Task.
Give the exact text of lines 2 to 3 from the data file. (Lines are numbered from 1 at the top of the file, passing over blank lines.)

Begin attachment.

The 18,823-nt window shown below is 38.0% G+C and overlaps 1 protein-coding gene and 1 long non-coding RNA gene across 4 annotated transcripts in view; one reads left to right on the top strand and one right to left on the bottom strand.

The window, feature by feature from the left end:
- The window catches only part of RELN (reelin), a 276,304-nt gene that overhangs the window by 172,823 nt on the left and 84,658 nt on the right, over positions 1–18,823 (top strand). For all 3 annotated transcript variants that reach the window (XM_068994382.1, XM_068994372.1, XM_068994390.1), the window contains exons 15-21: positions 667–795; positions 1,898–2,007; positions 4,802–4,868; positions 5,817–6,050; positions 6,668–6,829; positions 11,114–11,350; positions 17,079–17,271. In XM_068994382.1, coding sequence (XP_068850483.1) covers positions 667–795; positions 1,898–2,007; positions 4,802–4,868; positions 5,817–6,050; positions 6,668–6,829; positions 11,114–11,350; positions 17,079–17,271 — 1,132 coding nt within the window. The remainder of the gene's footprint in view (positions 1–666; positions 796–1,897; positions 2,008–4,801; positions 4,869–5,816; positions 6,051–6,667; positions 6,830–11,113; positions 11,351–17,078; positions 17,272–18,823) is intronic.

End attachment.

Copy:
The window, feature by feature from the left end:
- The window catches only part of RELN (reelin), a 276,304-nt gene that overhangs the window by 172,823 nt on the left and 84,658 nt on the right, over positions 1–18,823 (top strand). For all 3 annotated transcript variants that reach the window (XM_068994382.1, XM_068994372.1, XM_068994390.1), the window contains exons 15-21: positions 667–795; positions 1,898–2,007; positions 4,802–4,868; positions 5,817–6,050; positions 6,668–6,829; positions 11,114–11,350; positions 17,079–17,271. In XM_068994382.1, coding sequence (XP_068850483.1) covers positions 667–795; positions 1,898–2,007; positions 4,802–4,868; positions 5,817–6,050; positions 6,668–6,829; positions 11,114–11,350; positions 17,079–17,271 — 1,132 coding nt within the window. The remainder of the gene's footprint in view (positions 1–666; positions 796–1,897; positions 2,008–4,801; positions 4,869–5,816; positions 6,051–6,667; positions 6,830–11,113; positions 11,351–17,078; positions 17,272–18,823) is intronic.